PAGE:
Glenohumeral (shoulder) arthritis occurs when the protective cartilage covering the ends of the bones at the shoulder joint, the glenoid (socket of the shoulder joint) and the humeral head (ball of the shoulder joint on the end of the upper arm bone), wears out. This cartilage wears out from excessive joint loading over time in patients genetically susceptible to arthritis or following injury. Shoulder pain and limitations occur as the worn bony ends of the joint grind together and cause mechanical symptoms and inflammation.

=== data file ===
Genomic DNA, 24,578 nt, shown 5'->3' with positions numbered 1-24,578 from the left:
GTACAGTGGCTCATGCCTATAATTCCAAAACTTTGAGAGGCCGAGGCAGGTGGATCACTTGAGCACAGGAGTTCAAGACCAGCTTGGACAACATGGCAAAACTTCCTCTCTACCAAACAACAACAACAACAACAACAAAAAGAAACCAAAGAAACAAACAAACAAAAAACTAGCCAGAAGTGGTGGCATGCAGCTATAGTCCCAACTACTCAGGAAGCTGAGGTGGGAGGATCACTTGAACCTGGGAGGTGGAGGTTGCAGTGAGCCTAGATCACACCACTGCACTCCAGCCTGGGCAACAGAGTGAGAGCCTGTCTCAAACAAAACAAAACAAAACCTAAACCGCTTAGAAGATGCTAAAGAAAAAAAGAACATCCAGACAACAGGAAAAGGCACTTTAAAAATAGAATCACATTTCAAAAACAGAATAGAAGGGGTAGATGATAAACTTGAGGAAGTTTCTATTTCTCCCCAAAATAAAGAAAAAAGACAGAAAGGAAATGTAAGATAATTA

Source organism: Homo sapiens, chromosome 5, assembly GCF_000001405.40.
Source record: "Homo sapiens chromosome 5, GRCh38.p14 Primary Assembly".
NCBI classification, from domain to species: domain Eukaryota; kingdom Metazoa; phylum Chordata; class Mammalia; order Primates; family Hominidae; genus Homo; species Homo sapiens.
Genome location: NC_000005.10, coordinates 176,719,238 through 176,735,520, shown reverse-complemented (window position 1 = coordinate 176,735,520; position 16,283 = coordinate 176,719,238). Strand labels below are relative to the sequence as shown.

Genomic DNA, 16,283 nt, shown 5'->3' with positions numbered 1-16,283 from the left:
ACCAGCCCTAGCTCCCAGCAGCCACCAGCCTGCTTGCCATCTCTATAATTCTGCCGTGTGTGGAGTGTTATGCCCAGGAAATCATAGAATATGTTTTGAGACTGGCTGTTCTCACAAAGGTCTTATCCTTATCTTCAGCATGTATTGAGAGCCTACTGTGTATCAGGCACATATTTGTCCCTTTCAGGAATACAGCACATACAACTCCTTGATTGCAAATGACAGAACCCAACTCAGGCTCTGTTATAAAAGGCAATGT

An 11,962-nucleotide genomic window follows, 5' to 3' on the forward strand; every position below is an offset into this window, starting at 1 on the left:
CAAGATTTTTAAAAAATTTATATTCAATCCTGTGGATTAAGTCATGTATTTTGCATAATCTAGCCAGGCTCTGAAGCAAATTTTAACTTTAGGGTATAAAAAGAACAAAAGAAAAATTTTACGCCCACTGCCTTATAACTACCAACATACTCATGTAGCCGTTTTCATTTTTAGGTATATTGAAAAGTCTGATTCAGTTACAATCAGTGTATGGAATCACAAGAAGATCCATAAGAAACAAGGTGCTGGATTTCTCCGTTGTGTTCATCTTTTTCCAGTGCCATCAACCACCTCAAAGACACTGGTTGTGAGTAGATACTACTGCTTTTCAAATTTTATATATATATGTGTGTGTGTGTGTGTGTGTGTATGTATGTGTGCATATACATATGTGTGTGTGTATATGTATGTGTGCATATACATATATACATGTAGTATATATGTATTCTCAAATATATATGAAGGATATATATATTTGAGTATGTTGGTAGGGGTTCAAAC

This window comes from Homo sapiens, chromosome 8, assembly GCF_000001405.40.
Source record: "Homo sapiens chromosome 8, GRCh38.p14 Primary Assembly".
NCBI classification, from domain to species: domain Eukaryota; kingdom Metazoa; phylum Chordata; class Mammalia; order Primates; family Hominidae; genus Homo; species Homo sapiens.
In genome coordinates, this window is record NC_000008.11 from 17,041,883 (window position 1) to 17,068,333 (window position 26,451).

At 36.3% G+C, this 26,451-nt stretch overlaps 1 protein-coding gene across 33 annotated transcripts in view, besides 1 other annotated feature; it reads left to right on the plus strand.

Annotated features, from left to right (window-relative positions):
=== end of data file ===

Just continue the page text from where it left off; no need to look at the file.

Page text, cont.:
The most common indication for a reverse total shoulder arthroplasty is painful rotator cuff arthropathy (shoulder arthritis plus a large rotator cuff tear). Significant or massive rotator cuff tears that are left untreated can result in the humeral head migrating upward and moving closer to the acromion (roof of the shoulder joint). This abnormal position causes the cartilage covering the bony surfaces to deteriorate (arthritis), often resulting in significant pain and physical limitations. Other indications that warrant a reverse total shoulder arthroplasty are those patients with painful range of motion associated with large or irreparable rotator cuff tears or severe fractures of the proximal humerus in older patients.